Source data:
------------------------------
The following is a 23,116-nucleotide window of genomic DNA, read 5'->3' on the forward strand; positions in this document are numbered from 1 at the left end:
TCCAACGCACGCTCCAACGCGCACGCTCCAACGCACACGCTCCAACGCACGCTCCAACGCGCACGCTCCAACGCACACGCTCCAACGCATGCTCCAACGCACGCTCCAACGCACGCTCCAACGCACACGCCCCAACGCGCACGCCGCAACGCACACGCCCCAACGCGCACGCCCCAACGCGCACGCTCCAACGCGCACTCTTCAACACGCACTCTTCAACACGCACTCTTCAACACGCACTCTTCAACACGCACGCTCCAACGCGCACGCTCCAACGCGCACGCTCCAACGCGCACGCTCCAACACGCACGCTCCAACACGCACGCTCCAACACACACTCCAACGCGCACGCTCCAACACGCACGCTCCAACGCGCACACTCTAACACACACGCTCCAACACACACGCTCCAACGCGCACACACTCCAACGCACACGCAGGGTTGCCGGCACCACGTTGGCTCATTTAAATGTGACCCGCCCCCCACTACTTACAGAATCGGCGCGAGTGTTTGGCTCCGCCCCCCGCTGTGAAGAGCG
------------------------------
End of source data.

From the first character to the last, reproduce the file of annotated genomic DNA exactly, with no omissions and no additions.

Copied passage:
The following is a 23,116-nucleotide window of genomic DNA, read 5'->3' on the forward strand; positions in this document are numbered from 1 at the left end:
TCCAACGCACGCTCCAACGCGCACGCTCCAACGCACACGCTCCAACGCACGCTCCAACGCGCACGCTCCAACGCACACGCTCCAACGCATGCTCCAACGCACGCTCCAACGCACGCTCCAACGCACACGCCCCAACGCGCACGCCGCAACGCACACGCCCCAACGCGCACGCCCCAACGCGCACGCTCCAACGCGCACTCTTCAACACGCACTCTTCAACACGCACTCTTCAACACGCACTCTTCAACACGCACGCTCCAACGCGCACGCTCCAACGCGCACGCTCCAACGCGCACGCTCCAACACGCACGCTCCAACACGCACGCTCCAACACACACTCCAACGCGCACGCTCCAACACGCACGCTCCAACGCGCACACTCTAACACACACGCTCCAACACACACGCTCCAACGCGCACACACTCCAACGCACACGCAGGGTTGCCGGCACCACGTTGGCTCATTTAAATGTGACCCGCCCCCCACTACTTACAGAATCGGCGCGAGTGTTTGGCTCCGCCCCCCGCTGTGAAGAGCG